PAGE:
It seems straightforward, but as of today, not all builds will enable you to rush out and convert to TLS 1.2 exclusively. Here is what I suggest for each set of builds (in addition to patching .NET Framework, SQL Server Native Client, ODBC, and JDBC on all machines)
A protocol change seems like a small thing, but it suddenly gets to be a big thing when services stop working.
In the architecture above, replica A and B are in the primary data center while replica C and D are in the disaster recovery (DR) site. Like the previous architecture, the disks are displayed as local but the most important part is that they are physically separate. SANs are wonderful systems with a lot of redundancy but they can also be a single point of failure. Keep your Availability Group disks separate.
This is a nice architectural overview. Once the series is done, it looks like it’ll be a good resource to discuss high availability and disaster recovery with management and show the options and trade-offs.
Here is the start of the function. I validate the VMName parameter to ensure that there a VM with that name does not already exist
Before Rob’s posts, I hadn’t seen Pester before, but if you write a lot of Powershell code, it looks like a nice testing framework.
As a conclusion: You CAN use “OVER” clause to do the aggregation in three following cases:
1. When data set is extremely small and fits in just one 8 Kb page;
2. When you want to hide your logic from any future developer or even yourself to make debugging and troubleshooting a nightmare;
3. When you really want to kill your SQL Server and its underlying disk system;
That conclusion’s rather pessimistic for my tastes, mostly because Slava’s trying to do the same thing with a window function that he’s doing with a GROUP BY clause and has multiple functions across different windows (including calculations). Using SUM() OVER() is powerful when you still need the disaggregated values—for example, running totals.
Power BI can connect to many data sources as you know, and Spark on Azure HDInsight is one of them. In area of working with Big Data applications you would probably hear names such as Hadoop, HDInsight, Spark, Storm, Data Lake and many other names. Spark and Hadoop are both frameworks to work with big data, they have some differences though. In this post I’ll show you how you can use Power BI (either Power BI Desktop or Power BI website) to connect to a sample of Spark that we built on an Azure HDInsight service. by completing this section you will be able to create simple spark on Azure HDInsight, and run few Python scripts from Jupyter on it to load a sample table into Spark, and finally use Power BI to connect to Spark server, load, and visualize the data.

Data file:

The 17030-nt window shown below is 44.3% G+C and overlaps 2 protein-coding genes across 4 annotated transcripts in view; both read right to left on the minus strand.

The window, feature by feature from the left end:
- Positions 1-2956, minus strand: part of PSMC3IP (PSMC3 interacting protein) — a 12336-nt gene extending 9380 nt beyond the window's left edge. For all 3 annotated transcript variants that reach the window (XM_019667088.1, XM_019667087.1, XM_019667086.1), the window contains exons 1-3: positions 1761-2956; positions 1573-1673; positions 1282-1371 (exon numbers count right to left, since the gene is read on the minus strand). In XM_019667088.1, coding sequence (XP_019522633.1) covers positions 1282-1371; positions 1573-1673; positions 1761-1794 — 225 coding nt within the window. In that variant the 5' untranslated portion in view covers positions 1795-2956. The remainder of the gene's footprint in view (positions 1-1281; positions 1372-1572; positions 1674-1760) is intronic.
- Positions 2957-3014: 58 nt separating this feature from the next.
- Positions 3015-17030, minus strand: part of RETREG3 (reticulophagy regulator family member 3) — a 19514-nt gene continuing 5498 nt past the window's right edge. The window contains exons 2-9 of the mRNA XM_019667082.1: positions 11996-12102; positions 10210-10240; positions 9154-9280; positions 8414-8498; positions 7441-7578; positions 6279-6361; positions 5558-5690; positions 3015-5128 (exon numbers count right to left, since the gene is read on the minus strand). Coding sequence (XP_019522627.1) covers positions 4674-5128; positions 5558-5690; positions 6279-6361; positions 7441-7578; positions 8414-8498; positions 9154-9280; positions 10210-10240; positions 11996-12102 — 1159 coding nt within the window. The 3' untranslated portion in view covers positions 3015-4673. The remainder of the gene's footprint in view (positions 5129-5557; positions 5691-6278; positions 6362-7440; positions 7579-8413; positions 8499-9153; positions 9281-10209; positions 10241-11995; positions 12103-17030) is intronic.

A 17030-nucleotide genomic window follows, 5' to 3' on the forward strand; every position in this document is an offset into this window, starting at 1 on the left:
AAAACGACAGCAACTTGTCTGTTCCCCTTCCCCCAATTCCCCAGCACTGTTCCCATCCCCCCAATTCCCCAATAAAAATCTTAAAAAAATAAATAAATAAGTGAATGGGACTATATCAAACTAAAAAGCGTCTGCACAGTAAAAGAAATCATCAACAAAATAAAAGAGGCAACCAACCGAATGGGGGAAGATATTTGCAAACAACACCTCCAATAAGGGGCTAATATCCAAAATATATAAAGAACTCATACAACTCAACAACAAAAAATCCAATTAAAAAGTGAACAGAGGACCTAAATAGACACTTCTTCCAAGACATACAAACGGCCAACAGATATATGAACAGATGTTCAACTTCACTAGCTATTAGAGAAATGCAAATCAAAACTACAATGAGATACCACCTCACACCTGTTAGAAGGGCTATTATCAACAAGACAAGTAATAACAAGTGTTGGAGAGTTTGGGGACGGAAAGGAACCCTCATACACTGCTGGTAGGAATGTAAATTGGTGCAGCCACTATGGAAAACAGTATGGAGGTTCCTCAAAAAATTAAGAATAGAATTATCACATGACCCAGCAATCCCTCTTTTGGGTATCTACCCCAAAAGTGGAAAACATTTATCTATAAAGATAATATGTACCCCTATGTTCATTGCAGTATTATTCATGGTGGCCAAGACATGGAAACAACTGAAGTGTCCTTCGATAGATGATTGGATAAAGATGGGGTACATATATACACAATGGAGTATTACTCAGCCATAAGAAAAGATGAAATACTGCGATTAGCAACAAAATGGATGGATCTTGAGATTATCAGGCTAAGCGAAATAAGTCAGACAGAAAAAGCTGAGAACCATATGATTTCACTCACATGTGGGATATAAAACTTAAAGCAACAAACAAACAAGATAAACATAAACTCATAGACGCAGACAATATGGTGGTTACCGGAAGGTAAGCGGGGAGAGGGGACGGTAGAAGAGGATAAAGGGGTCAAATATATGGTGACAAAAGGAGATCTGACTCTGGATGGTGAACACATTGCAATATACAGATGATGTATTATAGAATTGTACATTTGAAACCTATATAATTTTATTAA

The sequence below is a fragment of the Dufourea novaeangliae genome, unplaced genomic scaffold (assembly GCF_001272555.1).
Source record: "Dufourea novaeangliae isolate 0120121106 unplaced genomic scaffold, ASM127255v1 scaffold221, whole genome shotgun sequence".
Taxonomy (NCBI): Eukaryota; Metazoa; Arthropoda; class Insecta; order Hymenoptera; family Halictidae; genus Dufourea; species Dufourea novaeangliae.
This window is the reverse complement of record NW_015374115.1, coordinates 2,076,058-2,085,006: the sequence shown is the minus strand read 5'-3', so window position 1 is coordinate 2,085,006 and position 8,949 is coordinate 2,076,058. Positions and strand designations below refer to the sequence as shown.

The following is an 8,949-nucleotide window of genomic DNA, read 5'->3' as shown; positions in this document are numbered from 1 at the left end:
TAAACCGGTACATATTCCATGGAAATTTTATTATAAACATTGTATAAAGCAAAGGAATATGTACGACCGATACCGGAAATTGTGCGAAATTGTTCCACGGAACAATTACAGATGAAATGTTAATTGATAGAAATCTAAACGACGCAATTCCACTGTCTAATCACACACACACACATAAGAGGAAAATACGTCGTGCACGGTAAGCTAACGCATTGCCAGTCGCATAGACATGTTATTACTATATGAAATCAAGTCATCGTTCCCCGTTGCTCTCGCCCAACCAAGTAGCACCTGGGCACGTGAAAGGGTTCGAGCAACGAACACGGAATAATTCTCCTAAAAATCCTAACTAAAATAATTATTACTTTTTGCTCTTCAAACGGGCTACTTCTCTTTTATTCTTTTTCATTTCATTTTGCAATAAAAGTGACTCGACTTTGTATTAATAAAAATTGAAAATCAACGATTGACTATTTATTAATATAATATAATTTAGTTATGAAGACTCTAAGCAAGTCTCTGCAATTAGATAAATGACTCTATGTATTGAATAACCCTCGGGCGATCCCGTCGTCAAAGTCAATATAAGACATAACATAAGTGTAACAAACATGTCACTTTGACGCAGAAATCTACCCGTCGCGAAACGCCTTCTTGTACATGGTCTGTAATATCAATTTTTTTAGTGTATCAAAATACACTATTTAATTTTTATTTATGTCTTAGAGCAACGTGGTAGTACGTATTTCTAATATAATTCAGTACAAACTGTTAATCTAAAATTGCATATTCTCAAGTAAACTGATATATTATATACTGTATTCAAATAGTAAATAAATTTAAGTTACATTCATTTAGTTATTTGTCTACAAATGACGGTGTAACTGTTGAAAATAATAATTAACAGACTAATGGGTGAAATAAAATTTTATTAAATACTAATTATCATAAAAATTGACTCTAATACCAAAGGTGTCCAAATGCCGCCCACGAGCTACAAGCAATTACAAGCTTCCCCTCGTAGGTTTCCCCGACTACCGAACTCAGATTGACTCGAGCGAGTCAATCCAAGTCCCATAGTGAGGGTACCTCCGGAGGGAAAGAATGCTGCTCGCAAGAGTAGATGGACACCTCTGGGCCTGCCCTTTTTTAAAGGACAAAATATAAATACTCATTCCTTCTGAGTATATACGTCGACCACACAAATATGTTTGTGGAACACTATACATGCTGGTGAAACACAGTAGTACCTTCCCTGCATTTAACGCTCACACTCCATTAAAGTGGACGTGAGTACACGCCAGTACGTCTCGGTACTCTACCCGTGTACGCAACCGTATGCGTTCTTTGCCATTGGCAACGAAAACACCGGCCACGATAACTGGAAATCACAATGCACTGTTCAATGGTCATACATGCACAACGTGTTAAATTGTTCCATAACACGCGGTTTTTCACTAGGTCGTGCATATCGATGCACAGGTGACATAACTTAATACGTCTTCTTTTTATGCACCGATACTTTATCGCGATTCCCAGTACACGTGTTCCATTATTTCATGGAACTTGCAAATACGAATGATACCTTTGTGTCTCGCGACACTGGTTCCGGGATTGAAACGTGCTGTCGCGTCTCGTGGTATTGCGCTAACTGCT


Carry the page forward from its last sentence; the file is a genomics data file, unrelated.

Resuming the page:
If you’re totally unfamiliar with Spark but interested in data processing, now’s a good time to start digging into the topic.
sp_procoption is a system stored procedure that lets us change the options on a stored procedure and in this case set it to run on startup. Note: The account that is running SQL Server needs to have permissions to start the Agent service. (Or do whatever your startup stored procedure does.) You can have as many stored procedures running on startup as you want but remember the more you have the longer it’s going to take for your instance to start.
There are a few uses cases in which startup stored procedures can be useful, but my reservation about them is similar to my reservation about triggers: it’s not apparent to people that a startup stored procedure is in place, so if there is a problem with it, troubleshooting might be harder than normal without good documentation.